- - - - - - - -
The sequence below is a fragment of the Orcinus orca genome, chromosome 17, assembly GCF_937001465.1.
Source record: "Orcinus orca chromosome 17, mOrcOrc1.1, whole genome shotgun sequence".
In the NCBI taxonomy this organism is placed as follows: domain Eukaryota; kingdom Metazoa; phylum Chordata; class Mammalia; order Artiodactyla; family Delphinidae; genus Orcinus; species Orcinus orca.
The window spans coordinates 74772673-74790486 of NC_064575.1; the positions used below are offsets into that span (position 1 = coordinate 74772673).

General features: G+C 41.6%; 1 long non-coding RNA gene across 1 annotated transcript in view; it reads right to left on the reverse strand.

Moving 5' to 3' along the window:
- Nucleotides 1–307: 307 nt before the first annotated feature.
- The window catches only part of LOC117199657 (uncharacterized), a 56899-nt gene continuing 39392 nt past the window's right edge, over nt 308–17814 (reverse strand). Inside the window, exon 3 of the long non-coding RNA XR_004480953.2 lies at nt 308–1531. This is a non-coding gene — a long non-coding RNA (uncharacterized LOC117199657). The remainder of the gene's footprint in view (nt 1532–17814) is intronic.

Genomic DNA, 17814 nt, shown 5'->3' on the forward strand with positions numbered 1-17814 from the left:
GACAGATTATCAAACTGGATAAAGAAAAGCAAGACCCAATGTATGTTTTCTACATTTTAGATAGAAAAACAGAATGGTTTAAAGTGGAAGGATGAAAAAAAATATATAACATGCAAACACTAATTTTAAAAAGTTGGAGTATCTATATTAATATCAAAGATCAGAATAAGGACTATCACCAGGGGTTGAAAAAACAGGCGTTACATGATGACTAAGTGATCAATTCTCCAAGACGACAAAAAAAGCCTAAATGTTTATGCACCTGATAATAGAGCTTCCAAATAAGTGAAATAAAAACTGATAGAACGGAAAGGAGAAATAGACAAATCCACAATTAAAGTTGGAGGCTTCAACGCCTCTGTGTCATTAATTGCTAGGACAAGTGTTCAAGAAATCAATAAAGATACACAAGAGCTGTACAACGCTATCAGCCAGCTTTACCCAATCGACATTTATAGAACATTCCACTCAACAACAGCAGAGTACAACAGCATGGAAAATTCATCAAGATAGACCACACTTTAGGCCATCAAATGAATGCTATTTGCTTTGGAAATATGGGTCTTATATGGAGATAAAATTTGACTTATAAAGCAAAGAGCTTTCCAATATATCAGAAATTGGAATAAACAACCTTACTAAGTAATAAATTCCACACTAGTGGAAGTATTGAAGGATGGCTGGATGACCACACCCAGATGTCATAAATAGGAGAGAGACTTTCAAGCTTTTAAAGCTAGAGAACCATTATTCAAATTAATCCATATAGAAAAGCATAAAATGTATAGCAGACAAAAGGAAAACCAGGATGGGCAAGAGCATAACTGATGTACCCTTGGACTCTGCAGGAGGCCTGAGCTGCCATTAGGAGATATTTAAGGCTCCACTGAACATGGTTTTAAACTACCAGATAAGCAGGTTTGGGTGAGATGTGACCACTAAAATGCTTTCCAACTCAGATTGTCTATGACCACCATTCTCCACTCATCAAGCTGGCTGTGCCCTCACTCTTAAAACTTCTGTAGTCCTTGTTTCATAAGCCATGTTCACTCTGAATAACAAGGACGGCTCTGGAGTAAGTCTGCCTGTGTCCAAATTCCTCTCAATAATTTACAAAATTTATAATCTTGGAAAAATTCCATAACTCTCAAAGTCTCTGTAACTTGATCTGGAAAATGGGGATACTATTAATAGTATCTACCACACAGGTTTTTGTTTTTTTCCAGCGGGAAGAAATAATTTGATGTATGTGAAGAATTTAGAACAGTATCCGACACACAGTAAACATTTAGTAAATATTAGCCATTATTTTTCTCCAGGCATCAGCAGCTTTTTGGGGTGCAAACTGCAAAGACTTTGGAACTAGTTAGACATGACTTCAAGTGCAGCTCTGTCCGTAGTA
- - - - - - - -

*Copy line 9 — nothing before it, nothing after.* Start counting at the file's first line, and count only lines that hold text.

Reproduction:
Genomic DNA, 17814 nt, shown 5'->3' on the forward strand with positions numbered 1-17814 from the left: